Taylor's time as President (Foreign Policy)
Taylor did not have much experience in foreign affairs and was not directly involved in foreign policy formation or diplomacy. His administration did verbally clash with Portugal and France over reparation disputes, supported the German liberals during the 1848 revolutions in the German states and acted to stop expedition filibustering against Cuba. A significant foreign policy move during his administration was negotiating with Britain, who claimed a special status in the area, about American plans to build a canal across Nicaragua. With the Clayton-Bulwer Treaty, which was signed on April 19th, 1850, both sides agreed to renounced dominion over any canal that may be built. This treaty ended up recognizing the supremacy of America's interests in Central American interests and was an important part of the development of the alliance that later emerged between American and Britain.
Taylor's time as President (Domestic Policy)
By far biggest issue domestic issues during Taylor's time as president involved the newly acquired western territory won during the Mexican-American War, and the issue of slavery in said territories. Taylor urged residents of California and New Mexico to write constitutions to apply for statehood and Congress to admit both states as soon as possible. Taylor also warned Congress not to organize territorial governments in the western area. Taylor did all of this to try and avoid a debate over slavery, but it led to one of the most prolonged and rancorous debates in American history. When California applied to be recognized as a state in 1850, it did so as a free state according to the constitution they wrote for themselves. At the time there was an even number of slave and free states and Taylor's solution of allowing these new states to write their own constitutions meant that the free to slave state balance would be upset in the Senate and the number of states. Southern Wigs felt betrayed by Taylor as a result of this policy, while many Southern Democrats called for a secession convention, to which Taylor responded that he would hang anyone who tried to disrupt the Union. Henry Clay led the effort to come up with a compromise to put an end to the slavery debate, but Taylor strongly opposed Clay's compromise.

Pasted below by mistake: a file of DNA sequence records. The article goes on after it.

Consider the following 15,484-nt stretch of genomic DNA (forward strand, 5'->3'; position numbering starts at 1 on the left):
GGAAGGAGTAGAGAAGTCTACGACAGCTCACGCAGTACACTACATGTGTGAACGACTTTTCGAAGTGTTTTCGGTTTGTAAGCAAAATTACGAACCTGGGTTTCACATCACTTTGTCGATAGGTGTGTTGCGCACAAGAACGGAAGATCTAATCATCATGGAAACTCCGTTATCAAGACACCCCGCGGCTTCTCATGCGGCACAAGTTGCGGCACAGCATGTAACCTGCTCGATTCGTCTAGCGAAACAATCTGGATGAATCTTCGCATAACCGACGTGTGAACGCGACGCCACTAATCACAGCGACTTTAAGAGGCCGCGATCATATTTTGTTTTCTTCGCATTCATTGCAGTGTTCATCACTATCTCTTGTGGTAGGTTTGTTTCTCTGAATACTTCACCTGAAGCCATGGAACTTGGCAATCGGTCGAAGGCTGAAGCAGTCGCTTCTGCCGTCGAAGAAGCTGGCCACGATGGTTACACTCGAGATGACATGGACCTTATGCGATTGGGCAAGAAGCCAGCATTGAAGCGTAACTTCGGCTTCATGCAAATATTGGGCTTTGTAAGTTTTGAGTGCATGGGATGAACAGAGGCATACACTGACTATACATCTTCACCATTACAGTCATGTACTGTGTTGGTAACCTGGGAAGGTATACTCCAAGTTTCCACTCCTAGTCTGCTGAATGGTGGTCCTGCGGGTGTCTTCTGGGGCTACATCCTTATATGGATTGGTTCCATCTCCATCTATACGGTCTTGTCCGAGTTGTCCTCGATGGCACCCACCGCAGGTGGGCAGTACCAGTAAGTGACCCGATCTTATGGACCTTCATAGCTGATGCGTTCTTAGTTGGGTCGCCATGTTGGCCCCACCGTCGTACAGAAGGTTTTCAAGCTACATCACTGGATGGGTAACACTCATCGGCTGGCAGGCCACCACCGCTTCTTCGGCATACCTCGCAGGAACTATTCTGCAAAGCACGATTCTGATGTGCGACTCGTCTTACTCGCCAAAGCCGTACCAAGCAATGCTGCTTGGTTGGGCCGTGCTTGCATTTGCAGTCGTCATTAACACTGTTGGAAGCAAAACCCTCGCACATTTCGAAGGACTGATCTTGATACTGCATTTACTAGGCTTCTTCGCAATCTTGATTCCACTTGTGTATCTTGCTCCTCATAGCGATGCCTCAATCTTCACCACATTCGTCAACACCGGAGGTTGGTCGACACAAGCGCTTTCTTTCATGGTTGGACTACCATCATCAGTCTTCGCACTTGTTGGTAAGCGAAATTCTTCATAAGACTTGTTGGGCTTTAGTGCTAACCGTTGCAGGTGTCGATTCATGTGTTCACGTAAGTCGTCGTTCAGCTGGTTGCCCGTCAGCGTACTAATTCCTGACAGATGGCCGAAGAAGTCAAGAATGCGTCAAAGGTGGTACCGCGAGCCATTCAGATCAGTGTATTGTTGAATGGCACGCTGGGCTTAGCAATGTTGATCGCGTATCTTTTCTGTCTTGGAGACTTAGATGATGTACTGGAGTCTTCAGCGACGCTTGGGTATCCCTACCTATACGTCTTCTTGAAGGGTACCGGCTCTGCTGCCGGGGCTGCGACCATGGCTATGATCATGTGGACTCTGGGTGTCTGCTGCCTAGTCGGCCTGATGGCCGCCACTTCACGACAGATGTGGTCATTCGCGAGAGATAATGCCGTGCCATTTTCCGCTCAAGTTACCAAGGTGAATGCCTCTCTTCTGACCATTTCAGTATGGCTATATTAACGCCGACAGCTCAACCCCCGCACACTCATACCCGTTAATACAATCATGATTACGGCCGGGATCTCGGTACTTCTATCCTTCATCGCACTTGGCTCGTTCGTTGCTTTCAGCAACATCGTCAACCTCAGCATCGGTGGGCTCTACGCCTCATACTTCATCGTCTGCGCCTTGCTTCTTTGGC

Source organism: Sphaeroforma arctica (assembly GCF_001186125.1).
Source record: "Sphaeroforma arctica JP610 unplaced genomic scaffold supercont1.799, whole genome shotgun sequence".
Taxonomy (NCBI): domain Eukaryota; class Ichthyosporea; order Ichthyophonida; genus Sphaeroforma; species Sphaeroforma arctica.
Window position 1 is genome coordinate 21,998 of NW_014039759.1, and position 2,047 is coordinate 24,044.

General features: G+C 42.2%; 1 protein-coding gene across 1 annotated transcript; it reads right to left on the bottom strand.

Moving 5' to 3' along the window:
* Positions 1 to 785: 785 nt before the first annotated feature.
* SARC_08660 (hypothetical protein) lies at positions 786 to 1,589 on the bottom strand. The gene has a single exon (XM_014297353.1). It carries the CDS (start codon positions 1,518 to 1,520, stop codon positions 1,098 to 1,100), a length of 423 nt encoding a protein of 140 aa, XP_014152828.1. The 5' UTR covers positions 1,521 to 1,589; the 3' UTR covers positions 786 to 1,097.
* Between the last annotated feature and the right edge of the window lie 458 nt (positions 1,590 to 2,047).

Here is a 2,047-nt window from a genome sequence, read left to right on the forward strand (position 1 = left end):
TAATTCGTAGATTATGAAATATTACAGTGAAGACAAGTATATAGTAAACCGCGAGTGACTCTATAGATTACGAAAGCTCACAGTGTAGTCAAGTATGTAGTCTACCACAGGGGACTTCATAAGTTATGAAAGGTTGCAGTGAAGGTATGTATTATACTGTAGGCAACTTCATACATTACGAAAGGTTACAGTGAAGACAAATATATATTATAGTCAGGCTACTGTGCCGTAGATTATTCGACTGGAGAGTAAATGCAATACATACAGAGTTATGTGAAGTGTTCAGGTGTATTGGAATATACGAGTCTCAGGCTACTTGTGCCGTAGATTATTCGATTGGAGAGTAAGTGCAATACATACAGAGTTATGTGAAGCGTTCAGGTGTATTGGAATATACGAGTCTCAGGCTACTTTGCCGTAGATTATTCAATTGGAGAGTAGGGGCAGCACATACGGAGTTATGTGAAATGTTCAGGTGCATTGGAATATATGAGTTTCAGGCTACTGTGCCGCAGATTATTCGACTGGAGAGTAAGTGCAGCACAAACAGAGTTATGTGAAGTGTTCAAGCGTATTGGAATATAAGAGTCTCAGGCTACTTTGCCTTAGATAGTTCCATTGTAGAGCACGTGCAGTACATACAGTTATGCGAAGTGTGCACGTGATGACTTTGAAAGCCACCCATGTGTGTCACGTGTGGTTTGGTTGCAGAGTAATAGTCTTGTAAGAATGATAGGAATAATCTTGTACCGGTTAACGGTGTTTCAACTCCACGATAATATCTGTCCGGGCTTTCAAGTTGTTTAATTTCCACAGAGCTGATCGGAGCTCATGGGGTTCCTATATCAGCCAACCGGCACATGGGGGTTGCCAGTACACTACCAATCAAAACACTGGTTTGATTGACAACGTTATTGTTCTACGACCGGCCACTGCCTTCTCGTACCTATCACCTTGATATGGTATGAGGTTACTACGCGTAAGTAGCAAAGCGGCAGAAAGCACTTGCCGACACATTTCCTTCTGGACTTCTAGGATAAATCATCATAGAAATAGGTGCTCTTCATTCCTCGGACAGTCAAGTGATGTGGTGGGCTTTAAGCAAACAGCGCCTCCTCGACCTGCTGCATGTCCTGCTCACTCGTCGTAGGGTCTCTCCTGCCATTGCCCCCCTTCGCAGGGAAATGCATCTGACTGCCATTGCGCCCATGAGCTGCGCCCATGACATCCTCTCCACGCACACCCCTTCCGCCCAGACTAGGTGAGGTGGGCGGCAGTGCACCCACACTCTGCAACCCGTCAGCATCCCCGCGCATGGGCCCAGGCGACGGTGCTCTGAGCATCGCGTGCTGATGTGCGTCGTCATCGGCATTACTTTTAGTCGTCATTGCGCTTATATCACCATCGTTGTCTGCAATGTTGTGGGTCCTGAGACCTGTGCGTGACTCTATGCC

Zachary Taylor's death and legacy
Ultimately Taylor never got to settle what became the Compromise of 1850. On July 4th, 1850 Taylor was attending holiday events on a hot summer day. When he came back to the White House, he reportedly drank a glass of iced milk and consumed a large quantity of cherries and other fruits. Taylor then fell ill and over the next five days battled serve stomach pains, fervor, and dehydration. His physicians diagnosed him with cholera morbus and attempted to treat him but on July 9th, 1850 Taylor succumbed to his illness and passed. With his death, Taylor became the second and to date only the eighth American president to die in office. Unfortunately for Taylor, his presidency was short lived and did not have much impact. He is seen as having been too nonpolitical for his time, being out of touch with Congress, never giving clear policy statements and rarely used his influence as president to direct policy. Overall, Taylor is seen as an anomaly between what he did during his life and how he acted in office. In 1883 Kentucky built a 50- foot tall monument to honor Taylor near his grave. In 1926 Taylor's grave site was expanded and turned into the Zachary Taylor National Cemetery in his honor.
|Date of Birth||November 24th, 1784|
|Date of Death||July 9th, 1850|
|Start of Term||March 4th, 1849|
|End of Term||July 9th, 1850|
|Vice President||Millard Fillmore|
|Major Conflicts Involved In||None during Presidency|
|Preceded by||James K. Polk|
|Succeeded by||Millard Fillmore|
|First Lady||Margaret Smith Taylor|